The world of work is changing. This is evident by the number of new job opportunities stemming from technological advancement, the restructuring/disruption of jobs, and the burgeoning field of predicting future job gains and losses. Since I am an economist at LMIC and a board member of the Ottawa Economics Association (OEA), these emerging and uncertain trends are of particular interest to me. So, I was thrilled to learn that Georg Fischer, Senior Research Associate at the Vienna Institute for International Economic Studies, was in Ottawa last month to present at a joint OEA/Canadian Association of Business Economics (CABE) networking event. Mr. Fischer was to be interviewed by CABE President, Armine Yalnizyan. Given Mr. Fischer’s extensive experience in international social policy and Ms. Yalnizyan’s role as Economic Policy Advisor to the Deputy Minister at Employment and Social Development Canada (ESDC), I knew this was not going to be your average “Future of Work” event.
Through the contributions of my colleagues and myself to LMIC’s Future of Work Annotated Bibliography, I have seen a frequent focus on quantifying the risk that various occupations have to being replaced by machines. I expected Mr. Fischer to focus on the same. Yet, to my surprise, he instead discussed another important risk in the future of work: the decreasing quality of jobs.
How to Define Job Quality?
According to Fischer, the main labour market risk in the 21st century is not job loss per se, but the declining quality of jobs. The primary driver, he argues, is increasing “job polarization”: a decreasing share of middle-income jobs and a rising share of low- and high-income jobs. Although his comments focused on the European Union (EU), job polarization happens in the Canadian context as well (see Green & Sand, 2013).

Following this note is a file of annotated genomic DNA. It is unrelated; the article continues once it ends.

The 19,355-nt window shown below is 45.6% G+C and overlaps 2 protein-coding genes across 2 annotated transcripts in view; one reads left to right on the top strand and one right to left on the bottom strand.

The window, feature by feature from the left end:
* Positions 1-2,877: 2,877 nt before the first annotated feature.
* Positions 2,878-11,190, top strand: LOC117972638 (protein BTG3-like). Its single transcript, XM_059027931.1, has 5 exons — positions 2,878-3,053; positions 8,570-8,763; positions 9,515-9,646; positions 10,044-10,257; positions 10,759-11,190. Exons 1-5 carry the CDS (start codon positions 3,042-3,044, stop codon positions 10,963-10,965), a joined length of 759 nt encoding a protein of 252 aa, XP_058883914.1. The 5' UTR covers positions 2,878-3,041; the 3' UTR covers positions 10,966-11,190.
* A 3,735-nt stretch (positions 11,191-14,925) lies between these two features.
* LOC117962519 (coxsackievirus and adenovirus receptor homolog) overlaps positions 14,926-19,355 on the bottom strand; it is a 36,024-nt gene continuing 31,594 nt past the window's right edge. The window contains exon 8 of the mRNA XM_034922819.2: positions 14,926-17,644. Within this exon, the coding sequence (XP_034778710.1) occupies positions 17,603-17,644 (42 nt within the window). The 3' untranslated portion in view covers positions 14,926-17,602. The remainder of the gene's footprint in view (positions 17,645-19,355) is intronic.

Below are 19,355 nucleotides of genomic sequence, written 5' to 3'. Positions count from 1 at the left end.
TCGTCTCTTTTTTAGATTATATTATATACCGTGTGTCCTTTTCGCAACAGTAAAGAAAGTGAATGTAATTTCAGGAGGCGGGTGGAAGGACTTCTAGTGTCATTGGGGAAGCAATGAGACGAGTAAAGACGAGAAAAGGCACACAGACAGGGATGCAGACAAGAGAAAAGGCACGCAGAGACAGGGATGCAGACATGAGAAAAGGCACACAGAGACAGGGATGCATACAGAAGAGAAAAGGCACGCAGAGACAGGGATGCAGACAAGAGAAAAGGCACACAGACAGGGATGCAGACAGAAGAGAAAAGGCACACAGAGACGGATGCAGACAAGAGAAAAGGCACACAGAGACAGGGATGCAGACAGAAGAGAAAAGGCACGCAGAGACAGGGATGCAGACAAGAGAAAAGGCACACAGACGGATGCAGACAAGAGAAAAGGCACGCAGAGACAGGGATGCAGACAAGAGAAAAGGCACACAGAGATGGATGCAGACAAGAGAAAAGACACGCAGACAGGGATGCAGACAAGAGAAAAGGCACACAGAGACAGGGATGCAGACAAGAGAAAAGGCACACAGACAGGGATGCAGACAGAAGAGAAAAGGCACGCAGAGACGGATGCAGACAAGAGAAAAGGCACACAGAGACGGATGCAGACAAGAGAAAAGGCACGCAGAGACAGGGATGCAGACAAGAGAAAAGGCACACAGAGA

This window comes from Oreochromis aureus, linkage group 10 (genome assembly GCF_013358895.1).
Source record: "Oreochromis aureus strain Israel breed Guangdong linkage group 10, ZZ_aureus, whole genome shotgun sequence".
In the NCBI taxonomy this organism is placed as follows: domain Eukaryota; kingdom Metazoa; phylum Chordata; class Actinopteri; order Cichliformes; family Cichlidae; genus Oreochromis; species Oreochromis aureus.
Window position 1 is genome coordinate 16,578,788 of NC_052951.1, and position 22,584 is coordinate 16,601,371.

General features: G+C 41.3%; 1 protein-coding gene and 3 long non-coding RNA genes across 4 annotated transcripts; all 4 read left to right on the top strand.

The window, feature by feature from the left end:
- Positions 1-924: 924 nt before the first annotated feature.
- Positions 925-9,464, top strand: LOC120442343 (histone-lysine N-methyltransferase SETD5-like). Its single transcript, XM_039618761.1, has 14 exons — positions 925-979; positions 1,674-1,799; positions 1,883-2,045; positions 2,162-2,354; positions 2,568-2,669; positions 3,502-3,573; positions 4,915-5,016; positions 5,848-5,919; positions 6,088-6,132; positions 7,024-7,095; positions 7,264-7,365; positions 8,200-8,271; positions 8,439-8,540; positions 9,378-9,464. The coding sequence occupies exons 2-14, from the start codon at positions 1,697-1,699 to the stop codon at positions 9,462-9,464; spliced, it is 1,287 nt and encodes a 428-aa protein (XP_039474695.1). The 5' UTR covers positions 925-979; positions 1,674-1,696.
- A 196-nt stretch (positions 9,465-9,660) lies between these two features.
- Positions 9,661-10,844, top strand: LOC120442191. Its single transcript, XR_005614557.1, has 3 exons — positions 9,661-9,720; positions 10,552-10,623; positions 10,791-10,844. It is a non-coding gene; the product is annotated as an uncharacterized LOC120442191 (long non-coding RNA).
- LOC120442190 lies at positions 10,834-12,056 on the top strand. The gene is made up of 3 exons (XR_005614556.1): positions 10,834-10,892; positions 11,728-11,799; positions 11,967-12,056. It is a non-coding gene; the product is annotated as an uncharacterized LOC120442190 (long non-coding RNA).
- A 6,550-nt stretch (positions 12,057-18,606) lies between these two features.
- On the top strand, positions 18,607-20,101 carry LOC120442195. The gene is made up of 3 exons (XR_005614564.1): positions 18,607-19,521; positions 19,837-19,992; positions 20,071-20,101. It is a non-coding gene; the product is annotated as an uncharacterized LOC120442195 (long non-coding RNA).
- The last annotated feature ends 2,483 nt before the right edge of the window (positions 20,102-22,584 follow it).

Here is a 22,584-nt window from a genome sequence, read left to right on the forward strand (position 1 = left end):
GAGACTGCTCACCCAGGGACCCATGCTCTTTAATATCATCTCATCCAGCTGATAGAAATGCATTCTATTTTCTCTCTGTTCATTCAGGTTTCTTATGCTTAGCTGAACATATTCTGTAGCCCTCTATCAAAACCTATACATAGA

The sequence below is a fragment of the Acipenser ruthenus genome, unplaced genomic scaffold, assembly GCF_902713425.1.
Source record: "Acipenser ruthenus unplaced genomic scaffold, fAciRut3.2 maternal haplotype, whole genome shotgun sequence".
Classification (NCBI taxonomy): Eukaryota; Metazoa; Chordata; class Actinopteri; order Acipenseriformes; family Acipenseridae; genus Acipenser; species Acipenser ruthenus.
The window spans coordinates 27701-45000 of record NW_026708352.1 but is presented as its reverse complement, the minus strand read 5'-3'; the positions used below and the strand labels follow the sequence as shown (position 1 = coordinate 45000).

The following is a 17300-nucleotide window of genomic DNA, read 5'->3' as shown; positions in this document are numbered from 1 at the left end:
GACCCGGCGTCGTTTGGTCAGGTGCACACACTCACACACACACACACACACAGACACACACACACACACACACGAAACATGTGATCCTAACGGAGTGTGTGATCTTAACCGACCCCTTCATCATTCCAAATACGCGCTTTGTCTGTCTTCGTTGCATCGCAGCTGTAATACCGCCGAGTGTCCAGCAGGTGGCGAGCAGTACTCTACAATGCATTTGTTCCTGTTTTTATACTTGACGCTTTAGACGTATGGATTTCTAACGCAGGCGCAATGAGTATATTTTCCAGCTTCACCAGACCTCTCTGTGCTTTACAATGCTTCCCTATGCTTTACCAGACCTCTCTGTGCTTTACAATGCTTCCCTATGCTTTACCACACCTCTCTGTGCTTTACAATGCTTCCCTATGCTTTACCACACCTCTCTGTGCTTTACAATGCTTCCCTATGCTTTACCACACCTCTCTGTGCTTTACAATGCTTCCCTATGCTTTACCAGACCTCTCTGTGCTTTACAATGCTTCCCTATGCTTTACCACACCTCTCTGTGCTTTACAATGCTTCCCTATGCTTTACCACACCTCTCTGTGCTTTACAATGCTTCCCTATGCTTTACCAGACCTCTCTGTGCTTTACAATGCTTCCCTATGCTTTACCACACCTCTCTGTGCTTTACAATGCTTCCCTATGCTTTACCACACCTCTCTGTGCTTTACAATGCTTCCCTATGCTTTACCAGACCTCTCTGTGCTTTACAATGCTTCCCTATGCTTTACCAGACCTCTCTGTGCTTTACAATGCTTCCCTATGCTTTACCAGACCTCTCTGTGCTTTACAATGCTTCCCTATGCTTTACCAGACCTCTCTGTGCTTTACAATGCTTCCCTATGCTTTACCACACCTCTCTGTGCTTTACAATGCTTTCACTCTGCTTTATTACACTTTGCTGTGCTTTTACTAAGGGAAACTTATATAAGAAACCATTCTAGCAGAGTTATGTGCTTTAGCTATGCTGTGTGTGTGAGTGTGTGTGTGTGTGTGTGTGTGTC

In 2016, the Organisation for Economic Co-operation and Development (OECD) introduced a framework to measure and compare the quality of jobs across countries. The framework has three main dimensions: earnings quality, labour market security, and quality of the working environment. The chart below provides an overview of these dimensions, as well as their recent trends and how Canada stacks up against other OECD economies.
Sources: Georg Fischer; OECD
* NEET stands for “not in employment, education, or training.”
What Can Be Done?
According to both Mr. Fischer and the OECD, improving job quality will create healthier, more productive workers, which in turn can improve output and overall economic growth. Improving job quality will require smart policy making. Fischer argues that inclusive social policies can act as automatic stabilizers and help reduce the negative impact of falling job quality. This includes facilitating access to affordable and useful skills development and training, improvements to Employment Insurance (EI) programs, and universal basic income. By reforming social protection policies and labour market laws, governments can ensure that lower-paid workers have a standard of living that fosters creativity and innovation, and enables them to keep up with the changing world of work.
Way Forward — Don’t Play Catch Up, Be Proactive
If we are proactive about the future of work — that is, putting in place a strategy that prioritizes social inclusion — then we can take advantage of the many opportunities offered by new technology.
For more background information on the future of work, and how it relates to the Canadian economy, be sure to check out LMIC’s Future of Work Annotated Bibliography.
Sign up for our newsletter to stay up to date with our efforts to help Canadians navigate the changing world of work.
Bolanle Alake-Apata is an Economist with LMIC. Her work currently focuses on making labour market information and insights easily accessible to Canadians.